After five months in court, the Samsung group leader’s trial is coming to an end.

Lee Jae-yong, the tech giant’s acting head, is on trial for bribery, embezzlement, and corruption, linked to the impeachment of South Korea’s former president Park Geun-hye.

Lee is accused of giving donations worth $36m to organisations linked to president Park’s friend and confidante, Choi Soon-Sil, in order to achieve the government’s support in restructuring Samsung so Lee would become the official group leader.

He is currently standing in as chairman for his father, Lee Kun-hee, who suffered a heart attack back in 2014 and has been ill ever since.

Final statements were made today, in which prosecutors called for a 12-year jail term for Lee. If the court finds him guilty, this would be the longest prison term on record for an executive of a South Korean conglomerate.

Lee said:

I have never asked anyone, including the president, for anything for the company or my personal gain. I deeply regret that I have given such disappointment and apologise.

Reuters reported that Lee had to stop to hold back tears several times whilst on the stand.

How has Samsung been affected by the political scandal?

Lee has been in detention since February as part of the bribery trial.

Since then, Samsung has managed to shake off the scandal.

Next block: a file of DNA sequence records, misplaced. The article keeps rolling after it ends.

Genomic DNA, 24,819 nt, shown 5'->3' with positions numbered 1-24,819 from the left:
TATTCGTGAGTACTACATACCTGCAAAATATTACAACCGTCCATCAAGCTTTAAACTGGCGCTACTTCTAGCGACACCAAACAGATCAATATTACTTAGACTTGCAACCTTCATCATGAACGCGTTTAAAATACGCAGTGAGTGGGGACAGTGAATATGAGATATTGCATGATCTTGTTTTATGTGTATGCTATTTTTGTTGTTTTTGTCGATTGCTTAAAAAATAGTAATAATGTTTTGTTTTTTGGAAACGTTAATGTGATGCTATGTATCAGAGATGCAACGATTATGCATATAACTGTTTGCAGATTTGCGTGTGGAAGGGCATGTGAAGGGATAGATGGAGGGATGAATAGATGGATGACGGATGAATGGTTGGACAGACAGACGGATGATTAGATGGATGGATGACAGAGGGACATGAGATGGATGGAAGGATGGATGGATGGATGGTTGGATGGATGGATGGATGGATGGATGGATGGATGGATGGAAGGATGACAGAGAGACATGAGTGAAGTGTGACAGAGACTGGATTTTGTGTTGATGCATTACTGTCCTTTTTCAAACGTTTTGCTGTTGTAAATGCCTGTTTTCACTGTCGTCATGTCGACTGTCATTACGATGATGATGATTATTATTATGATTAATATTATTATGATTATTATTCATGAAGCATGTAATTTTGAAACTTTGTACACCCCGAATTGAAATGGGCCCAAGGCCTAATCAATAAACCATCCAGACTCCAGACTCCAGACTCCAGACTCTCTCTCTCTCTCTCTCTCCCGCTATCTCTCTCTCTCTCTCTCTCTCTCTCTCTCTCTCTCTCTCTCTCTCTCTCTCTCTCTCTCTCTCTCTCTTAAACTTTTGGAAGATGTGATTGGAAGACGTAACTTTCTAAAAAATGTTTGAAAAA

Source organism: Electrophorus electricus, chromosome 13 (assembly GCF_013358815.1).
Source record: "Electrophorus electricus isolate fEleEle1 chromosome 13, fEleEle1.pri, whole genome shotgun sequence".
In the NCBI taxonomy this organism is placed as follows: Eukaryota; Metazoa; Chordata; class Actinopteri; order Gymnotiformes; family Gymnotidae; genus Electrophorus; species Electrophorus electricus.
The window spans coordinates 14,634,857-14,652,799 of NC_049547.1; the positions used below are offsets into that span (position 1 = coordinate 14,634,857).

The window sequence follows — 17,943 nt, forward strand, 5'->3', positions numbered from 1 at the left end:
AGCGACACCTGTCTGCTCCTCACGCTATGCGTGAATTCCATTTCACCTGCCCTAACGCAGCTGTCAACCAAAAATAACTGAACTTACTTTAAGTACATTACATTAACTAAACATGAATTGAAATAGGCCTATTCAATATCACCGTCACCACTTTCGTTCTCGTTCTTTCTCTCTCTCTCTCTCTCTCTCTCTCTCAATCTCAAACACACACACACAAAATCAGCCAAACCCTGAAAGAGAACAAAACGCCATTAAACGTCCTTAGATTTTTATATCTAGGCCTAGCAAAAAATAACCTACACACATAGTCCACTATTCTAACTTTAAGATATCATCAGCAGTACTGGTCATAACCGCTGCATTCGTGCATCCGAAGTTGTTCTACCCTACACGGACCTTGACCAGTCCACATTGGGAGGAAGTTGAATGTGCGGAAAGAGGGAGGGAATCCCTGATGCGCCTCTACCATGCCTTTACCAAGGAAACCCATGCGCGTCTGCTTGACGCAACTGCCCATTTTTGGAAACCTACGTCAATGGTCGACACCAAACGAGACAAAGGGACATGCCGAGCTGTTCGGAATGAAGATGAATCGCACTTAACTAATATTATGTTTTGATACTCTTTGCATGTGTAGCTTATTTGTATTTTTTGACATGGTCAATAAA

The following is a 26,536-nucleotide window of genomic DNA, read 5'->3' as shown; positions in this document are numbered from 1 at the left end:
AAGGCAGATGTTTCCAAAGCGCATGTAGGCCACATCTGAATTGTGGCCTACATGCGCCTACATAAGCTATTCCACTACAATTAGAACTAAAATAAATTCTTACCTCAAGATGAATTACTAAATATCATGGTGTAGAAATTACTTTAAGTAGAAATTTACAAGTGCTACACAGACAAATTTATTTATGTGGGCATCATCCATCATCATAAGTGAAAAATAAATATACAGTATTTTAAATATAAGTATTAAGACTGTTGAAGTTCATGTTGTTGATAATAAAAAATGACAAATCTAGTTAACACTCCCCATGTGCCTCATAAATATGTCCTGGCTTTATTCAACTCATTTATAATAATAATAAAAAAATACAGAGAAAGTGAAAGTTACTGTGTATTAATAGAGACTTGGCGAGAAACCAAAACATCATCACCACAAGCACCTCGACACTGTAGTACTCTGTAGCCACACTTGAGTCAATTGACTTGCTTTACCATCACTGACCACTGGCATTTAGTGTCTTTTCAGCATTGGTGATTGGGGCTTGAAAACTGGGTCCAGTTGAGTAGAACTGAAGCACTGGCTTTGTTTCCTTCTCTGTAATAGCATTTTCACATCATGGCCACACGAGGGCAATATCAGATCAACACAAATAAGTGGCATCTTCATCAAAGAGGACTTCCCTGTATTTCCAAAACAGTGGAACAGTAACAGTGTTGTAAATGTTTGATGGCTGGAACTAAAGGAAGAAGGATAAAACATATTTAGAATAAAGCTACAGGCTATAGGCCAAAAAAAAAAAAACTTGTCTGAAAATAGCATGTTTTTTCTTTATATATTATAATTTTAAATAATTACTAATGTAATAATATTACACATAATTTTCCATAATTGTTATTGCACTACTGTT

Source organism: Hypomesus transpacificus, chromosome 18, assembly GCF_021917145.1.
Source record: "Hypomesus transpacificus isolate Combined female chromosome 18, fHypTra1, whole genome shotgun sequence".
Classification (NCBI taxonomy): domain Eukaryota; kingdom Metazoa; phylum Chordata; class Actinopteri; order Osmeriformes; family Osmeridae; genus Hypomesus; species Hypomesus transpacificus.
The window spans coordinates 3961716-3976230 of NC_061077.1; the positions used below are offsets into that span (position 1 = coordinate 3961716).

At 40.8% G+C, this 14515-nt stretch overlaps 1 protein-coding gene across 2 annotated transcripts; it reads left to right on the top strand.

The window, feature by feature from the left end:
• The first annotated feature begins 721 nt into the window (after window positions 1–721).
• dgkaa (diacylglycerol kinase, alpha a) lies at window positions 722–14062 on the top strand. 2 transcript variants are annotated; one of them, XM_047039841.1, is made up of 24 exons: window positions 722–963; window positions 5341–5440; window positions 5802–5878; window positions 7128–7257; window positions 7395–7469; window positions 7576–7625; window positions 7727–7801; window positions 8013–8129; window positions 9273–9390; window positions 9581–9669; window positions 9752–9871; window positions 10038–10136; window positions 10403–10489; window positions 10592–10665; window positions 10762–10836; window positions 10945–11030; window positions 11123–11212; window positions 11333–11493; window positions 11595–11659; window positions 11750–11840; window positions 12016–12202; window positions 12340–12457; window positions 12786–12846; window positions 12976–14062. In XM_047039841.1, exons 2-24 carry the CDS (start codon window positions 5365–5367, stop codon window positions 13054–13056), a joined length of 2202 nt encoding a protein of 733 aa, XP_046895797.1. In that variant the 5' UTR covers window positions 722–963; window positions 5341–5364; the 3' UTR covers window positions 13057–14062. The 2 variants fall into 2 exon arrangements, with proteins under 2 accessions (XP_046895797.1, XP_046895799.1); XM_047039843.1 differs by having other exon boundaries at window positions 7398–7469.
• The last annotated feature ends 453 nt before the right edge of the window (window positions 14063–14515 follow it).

The company reported record quarterly profits in July, thanks to a rise in global demand for its memory chips.

It had an operating profit of $12bn in the three months to June, up 72 percent on the year before.

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However, all is not so rosy. Samsung has reportedly been hiding the sales of its latest smartphone, the Galaxy S8, because they were significantly lower than sales of its S7 device, released 12 months prior.

When the S7 was released in 2016, its estimated sales were around 12m in the first two months, compared to the S8’s supposed 9.8m sales in the same period.

The company’s smartphone division is starting to be affected by the growth of cheaper Chinese brands, such as Huawei, and the global expectation surrounding Apple’s 10-year anniversary iPhone.

What will happen to Samsung Electronics if its chief is found guilty?

One of the company’s investors told Reuters that there are concerns over how Samsung will continue to function over the next few years.

Park Jung-hoon, fund manager at HDC Asset Management, said:

“It (Samsung Electronics) is doing well now, but will his absence show up in its performance two, three, five years from now? That’s the question.”

Today, Samsung’s share price is down 0.25 percent.

The court’s decision on Lee will be made on 25 August.